When you log in to a host, you have to provide a username and (usually) a password. It is possible to make use of certain services without this identification.
ftp are two examples of services that can be obtained anonymously—without logging in. The programs that provide such services are called daemons. Traditionally, a daemon is a background process that is started or woken when it receives a request for service.
UNIX systems often use a program called
inetd to start these daemons as necessary. For example, when you
ftp to a host,
inetd on that host sees the request for
ftp service and starts a program called
ftp daemon”) to provide you with service. There are many other daemons such as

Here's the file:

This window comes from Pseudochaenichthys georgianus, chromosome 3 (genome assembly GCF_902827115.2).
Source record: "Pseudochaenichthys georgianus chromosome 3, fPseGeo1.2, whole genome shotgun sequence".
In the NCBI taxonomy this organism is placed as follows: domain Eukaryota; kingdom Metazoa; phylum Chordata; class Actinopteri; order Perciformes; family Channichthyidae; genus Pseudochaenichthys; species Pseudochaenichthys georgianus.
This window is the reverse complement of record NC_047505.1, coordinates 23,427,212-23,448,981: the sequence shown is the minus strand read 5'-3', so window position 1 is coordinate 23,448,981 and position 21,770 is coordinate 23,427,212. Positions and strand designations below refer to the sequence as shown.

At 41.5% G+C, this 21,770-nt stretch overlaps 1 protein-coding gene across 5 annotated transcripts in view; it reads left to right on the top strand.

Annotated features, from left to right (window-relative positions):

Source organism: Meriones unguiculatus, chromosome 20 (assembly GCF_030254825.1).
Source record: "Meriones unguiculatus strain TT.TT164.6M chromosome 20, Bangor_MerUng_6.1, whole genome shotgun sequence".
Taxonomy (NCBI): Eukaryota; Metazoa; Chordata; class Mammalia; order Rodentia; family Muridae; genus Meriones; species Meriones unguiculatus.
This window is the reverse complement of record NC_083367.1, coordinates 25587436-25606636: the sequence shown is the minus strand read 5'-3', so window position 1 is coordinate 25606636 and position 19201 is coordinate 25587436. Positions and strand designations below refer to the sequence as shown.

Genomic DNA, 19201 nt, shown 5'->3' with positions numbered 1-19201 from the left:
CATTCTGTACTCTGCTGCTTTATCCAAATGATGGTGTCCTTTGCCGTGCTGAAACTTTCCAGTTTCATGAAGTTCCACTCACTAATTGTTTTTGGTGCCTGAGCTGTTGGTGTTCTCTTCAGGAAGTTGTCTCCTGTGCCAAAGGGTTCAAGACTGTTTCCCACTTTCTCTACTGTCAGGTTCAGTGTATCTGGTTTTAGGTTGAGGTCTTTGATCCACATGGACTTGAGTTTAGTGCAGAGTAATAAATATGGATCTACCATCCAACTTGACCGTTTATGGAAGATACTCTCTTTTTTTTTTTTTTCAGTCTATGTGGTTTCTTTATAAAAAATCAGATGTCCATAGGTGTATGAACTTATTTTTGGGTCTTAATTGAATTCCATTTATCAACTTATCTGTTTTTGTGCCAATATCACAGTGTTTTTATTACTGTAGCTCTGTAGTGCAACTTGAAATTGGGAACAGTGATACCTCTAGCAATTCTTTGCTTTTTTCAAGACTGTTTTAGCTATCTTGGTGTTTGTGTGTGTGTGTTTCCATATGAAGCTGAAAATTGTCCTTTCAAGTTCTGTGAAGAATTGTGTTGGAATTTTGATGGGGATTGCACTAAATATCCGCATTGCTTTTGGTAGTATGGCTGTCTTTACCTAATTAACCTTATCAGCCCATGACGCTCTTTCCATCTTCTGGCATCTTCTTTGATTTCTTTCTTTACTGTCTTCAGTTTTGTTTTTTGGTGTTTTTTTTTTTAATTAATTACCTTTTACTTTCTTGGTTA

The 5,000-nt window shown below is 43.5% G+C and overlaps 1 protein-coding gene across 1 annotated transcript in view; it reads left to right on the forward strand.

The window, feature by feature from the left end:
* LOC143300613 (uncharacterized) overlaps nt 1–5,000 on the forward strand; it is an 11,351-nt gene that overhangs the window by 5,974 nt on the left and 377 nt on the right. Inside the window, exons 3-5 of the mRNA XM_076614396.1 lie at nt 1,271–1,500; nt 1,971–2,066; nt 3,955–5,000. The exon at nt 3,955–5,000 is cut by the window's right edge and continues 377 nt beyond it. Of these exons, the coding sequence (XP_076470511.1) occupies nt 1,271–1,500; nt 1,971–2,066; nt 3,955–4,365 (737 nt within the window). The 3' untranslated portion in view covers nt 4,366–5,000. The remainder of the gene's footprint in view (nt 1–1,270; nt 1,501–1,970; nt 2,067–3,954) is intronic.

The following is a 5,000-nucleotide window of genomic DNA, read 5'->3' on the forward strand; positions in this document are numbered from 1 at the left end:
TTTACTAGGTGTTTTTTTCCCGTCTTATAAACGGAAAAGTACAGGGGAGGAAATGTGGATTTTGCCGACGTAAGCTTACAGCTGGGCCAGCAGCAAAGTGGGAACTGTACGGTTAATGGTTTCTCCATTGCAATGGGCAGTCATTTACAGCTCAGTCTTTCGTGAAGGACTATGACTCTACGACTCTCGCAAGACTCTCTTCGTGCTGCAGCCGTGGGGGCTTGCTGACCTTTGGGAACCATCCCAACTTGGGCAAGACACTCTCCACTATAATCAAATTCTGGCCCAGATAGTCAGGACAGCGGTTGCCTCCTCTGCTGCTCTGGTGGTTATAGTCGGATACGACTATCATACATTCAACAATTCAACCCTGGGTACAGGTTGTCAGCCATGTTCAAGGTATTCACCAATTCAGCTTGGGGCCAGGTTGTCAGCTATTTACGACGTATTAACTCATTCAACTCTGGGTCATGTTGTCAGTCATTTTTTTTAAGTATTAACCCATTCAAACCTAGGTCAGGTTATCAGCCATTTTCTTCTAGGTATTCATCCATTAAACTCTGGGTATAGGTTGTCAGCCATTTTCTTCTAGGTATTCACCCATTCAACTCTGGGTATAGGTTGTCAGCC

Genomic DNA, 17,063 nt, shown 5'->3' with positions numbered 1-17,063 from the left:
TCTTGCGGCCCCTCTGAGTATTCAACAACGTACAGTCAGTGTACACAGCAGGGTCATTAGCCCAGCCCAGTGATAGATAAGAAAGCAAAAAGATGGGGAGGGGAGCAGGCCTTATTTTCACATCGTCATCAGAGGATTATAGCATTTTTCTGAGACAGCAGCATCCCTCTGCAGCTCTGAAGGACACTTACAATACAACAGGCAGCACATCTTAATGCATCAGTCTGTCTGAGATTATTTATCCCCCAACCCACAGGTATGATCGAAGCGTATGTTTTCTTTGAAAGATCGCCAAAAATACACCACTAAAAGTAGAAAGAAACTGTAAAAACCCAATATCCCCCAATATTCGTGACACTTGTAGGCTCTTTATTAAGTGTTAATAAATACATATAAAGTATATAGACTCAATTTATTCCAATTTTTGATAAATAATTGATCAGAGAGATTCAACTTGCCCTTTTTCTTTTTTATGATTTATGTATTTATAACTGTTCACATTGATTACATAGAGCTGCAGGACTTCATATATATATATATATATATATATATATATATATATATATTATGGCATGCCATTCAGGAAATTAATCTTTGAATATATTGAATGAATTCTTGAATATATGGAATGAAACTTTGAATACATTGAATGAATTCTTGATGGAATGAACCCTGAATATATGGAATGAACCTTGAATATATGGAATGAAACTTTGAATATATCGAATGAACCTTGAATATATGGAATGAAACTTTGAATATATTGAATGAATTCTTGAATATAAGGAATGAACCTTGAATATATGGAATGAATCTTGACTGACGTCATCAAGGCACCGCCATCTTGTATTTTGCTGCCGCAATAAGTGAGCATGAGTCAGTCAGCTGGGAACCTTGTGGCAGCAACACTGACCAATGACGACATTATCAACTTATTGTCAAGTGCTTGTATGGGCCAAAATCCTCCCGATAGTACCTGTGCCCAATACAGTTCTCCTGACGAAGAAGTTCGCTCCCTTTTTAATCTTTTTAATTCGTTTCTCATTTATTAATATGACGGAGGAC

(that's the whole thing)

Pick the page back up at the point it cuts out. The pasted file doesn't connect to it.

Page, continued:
telnet daemon”) and
You can write Expect scripts that behave just like these daemons. Then users will be able to run your Expect scripts without logging in. As the large number of daemons on any host suggests, there are many uses for offering services in this manner. And Expect makes it particularly easy to build a daemon—to offer remote access to partially or completely automated interactive services. In the next section, I will discuss how to use Expect to enable Gopher and Mosaic to automate connections that would otherwise require human interaction.
Simple Expect scripts require no change to run as a daemon. For example, the following Expect script prints out the contents of